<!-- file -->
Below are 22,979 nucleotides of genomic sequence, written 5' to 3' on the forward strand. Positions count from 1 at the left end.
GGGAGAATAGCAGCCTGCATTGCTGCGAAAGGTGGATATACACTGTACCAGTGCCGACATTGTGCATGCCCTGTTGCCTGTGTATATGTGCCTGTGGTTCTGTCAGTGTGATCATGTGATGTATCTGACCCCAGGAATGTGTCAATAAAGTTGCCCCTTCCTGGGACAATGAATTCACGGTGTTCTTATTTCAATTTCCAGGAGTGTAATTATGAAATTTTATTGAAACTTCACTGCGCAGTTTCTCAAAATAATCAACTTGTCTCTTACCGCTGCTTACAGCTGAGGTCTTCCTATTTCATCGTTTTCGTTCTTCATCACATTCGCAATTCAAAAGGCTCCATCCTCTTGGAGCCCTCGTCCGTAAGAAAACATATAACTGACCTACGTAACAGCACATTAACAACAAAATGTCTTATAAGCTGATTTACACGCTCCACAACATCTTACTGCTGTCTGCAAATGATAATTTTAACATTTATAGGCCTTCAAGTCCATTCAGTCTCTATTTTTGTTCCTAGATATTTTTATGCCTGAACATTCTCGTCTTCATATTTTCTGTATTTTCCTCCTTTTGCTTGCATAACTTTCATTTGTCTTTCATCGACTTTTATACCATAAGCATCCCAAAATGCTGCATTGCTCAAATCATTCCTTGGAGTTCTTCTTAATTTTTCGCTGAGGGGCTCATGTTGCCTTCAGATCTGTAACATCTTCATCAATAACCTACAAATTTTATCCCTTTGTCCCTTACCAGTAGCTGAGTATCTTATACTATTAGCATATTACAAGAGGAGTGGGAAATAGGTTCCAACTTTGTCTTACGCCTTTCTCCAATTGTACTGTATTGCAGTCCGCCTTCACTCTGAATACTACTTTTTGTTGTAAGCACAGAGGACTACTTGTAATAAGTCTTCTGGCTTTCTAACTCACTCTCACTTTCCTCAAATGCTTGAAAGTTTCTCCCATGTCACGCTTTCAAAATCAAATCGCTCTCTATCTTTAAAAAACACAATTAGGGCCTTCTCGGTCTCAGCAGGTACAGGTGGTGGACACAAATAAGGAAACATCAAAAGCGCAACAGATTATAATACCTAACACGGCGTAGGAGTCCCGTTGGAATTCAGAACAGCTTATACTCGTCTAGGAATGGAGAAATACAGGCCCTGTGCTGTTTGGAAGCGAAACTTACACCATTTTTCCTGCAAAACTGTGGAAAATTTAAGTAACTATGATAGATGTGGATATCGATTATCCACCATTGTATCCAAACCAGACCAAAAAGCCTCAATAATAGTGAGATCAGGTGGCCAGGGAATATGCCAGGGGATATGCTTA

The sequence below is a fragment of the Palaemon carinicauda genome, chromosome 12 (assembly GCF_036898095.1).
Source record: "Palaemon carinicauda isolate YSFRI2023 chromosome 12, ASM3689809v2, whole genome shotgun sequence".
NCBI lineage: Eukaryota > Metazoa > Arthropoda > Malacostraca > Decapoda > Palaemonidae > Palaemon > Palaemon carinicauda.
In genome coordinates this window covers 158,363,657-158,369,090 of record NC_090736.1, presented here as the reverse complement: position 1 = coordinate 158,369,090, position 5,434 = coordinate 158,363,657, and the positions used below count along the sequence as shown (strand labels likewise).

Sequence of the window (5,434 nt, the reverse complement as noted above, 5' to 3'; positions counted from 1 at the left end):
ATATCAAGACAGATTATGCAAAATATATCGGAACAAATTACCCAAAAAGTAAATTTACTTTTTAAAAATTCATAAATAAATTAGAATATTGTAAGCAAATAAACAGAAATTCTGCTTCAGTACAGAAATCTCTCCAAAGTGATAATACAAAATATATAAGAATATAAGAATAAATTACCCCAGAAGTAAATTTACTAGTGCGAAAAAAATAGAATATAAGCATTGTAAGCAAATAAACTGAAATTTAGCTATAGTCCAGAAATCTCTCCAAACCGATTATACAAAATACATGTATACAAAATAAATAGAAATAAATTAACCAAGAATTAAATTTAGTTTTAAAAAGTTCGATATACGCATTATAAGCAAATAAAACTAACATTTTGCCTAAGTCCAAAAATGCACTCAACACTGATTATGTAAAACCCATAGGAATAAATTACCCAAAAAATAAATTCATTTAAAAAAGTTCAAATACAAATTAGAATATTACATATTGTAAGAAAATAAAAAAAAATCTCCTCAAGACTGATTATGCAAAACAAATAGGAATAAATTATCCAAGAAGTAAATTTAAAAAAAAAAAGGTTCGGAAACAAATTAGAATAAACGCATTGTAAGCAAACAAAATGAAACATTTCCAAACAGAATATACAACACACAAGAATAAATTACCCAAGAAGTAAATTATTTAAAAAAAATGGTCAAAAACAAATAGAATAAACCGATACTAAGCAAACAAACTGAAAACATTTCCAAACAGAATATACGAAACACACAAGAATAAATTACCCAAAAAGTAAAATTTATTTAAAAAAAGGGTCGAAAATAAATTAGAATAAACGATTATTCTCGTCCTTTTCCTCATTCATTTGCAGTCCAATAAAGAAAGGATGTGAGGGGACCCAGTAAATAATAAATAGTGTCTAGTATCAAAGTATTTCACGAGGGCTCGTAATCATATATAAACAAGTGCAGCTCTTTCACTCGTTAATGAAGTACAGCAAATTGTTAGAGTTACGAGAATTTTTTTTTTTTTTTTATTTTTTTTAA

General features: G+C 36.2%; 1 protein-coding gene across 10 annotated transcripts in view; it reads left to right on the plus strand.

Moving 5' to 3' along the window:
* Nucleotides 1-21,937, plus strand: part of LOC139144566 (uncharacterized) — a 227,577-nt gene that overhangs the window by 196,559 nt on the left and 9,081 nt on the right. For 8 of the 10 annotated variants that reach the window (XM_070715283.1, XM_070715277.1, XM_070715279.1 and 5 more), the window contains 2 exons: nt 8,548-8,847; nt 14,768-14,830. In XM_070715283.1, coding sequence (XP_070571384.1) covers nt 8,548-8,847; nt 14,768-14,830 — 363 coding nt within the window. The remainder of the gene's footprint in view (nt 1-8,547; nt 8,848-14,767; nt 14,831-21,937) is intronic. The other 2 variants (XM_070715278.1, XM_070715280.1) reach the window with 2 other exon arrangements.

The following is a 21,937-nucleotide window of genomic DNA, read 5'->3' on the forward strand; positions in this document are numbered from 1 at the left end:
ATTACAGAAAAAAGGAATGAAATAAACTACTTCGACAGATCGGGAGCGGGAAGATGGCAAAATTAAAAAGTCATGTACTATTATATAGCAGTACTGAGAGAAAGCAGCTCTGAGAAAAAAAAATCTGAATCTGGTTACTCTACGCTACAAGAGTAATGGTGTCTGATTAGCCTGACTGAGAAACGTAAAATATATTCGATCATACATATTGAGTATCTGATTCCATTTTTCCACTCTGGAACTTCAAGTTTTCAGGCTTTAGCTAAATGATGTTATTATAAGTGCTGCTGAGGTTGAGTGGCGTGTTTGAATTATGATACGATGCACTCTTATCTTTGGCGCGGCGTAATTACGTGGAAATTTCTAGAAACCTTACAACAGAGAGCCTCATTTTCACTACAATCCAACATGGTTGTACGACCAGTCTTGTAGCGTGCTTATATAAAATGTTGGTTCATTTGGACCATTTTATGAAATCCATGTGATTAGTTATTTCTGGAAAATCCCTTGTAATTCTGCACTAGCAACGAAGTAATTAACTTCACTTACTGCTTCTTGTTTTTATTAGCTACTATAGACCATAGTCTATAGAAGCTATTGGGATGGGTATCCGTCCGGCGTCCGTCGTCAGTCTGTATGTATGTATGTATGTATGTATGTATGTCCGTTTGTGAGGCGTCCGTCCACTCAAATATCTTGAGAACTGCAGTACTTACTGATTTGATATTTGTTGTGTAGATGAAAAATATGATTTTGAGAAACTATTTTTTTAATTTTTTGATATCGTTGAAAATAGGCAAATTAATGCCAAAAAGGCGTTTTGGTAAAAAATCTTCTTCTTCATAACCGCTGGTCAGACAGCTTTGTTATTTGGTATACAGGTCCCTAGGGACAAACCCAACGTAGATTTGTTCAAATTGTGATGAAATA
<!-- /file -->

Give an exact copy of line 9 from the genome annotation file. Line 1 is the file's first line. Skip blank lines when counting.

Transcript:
General features: G+C 36.2%; 1 protein-coding gene across 10 annotated transcripts in view; it reads left to right on the plus strand.